Fact vs Fiction. Stereotypes of Brazil and Brazilians.
Since joining Pages and watching the Brazil exhibition develop at the Wexner, I have been thinking a lot about the influence and impact the Crusamentos exhibition will have on Columbus. This new exhibition that features young, emerging, Brazilian artists will shape, transform, educate, and alter many American’s perspective of Brazil. I am sure even my own. It is a pretty incredible opportunity for the Wexner and I am excited to see the exhibition finally commence for the opening on January 31st after hearing the initial announcement back in 2011. The past few days I’ve been thinking about the many misconceptions and perspectives many of us have of Brazil. It’s hard not to when the majority of mass culture and media portrays the country through such a narrow lens. I remember my first trip prior to going to Rio and movies like City of God beingТ thrown into the conversation. Isn’t that place super dangerous? Aren’t you worried about being kidnapped? Luckily I hadn’t seen City of God nor felt it was appropriate to watch it prior to my departure. What was that going to do to my perspective of Rio. Wouldn’t it make me more fearful during what would be my first experience outside of the United States?
Today while looking through some sites and trying to wrap my head around these stereotypes, I wanted to share one that I was utterly shocked by. I had never seen the Simpson episode called Blame on Lisa that aired back in 2002. Wow! I can’t believe this even aired. The stereotypes that were portrayed throughout the short segment are many of the common misconceptions people have of Brazil, even still today. It caused so much controversy that the president at the time in 2002, Fernando Henrique Cardoso, claimed that the cartoon “brought a distorted vision of Brazilian reality” one that could impact tourism to the country. It was banned in Brazil. Mentioned and discussed in article below:
Now looking at the present, how has the image of Brazil changed in the last ten years? In American cinema the first film that comes to mind is the Dreamworks animation, Rio. A fun, playful portrayal of the Cidade Maravilhosa that tells the story of a shy, timid scientist who travels to Rio and falls in love with another research scientist, participates in the School of Samba parade at the spectacular Sambadrome, explores the beautiful beaches of Rio, and rides a motorcycle through the alleys of Rios infamous favelas. Even with it’s whole heartedness it shows Rio as this city of fantasy and love, this mystical portrayal. I don’t think it would be too far off by saying, many tourist have a similar experience during their stay in Rio.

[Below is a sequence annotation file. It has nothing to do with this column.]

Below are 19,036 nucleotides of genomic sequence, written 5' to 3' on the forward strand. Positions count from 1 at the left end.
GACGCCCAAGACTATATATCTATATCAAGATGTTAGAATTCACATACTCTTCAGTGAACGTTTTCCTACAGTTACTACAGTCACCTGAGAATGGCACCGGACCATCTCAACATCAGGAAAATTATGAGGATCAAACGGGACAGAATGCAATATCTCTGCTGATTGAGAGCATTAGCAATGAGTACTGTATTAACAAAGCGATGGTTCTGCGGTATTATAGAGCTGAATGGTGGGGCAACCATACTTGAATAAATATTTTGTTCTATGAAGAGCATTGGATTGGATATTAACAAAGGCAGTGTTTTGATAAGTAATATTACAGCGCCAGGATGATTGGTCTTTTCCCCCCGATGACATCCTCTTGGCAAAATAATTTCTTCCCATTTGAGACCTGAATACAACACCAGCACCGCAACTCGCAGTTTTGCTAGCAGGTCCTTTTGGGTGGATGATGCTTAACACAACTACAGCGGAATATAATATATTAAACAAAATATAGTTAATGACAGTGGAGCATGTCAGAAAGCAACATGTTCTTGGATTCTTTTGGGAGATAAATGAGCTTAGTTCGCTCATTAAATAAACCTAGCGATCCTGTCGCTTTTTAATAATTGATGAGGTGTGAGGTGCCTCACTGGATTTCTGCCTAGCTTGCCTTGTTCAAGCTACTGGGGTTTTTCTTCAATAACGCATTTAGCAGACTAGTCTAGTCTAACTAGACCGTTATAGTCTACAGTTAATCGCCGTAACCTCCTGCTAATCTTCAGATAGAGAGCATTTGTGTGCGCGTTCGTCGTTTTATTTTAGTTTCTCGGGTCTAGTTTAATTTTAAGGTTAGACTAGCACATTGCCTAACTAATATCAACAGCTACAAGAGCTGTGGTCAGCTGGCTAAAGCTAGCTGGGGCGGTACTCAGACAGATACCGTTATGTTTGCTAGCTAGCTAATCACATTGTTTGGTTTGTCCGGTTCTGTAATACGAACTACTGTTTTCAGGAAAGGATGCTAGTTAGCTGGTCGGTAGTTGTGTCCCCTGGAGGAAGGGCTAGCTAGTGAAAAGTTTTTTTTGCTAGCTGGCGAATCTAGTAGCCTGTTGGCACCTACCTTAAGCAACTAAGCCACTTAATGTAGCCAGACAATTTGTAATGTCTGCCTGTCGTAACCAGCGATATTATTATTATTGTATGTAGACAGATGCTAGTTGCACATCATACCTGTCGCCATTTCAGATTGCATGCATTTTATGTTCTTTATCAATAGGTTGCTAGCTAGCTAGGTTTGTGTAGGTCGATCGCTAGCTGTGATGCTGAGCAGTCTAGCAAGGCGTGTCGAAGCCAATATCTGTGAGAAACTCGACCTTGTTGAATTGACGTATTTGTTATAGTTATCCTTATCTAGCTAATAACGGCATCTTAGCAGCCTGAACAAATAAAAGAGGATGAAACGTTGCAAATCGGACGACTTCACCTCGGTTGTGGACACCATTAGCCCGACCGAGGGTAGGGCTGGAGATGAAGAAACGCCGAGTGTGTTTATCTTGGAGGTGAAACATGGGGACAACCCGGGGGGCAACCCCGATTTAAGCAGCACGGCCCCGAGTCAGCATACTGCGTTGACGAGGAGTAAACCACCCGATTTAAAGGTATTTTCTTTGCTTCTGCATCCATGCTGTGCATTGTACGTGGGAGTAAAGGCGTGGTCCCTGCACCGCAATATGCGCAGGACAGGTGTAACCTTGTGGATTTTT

Fast and Furious 5 . While subbing last year, when I mentioned having spent time in Rio de Janeiro to high school students on more than one occasion, students brought up the film. Another I have yet to see. Another film focusing on the slums, favelas throughout the city where apparently poverty, crime and drugs become the center point.
So what does this mean? How can this be changed? Altered? Transformed?
In what ways will Wasteland change the way your students view Brazil? It’s inevitable right? Of course! Will it reinforce some of these common stereotypes? Possibly. It’s important that it is made aware, even within Wasteland, we are looking at one perspective of Brazil, through a successful Brazilian artist who has somewhat become Americanized, reconnected with his country but with people in some of the poorest areas known in Rio, not even in Brazil, just Rio. That doesn’t make it less authentic or valuable, just important to note when thinking about how and who is telling the story.
On a final note, a great film I saw a the Wexner last year that I think really shows a side of Brazil that isn’t commonly shown in Brazilian cinema called Neighboring Sounds. It invites the view to experience more of typical life of middle class Brazil. I highly recommend it.
And just a little bit more to think about. Brazilian’s response to these stereotypes…
Also a page on the Adventures of a Gringa blog, her list of the biggest misconceptions of Brazil.
and another resource that is a blog featuring a woman who is traveling the world, sharing her observations of each place she visits.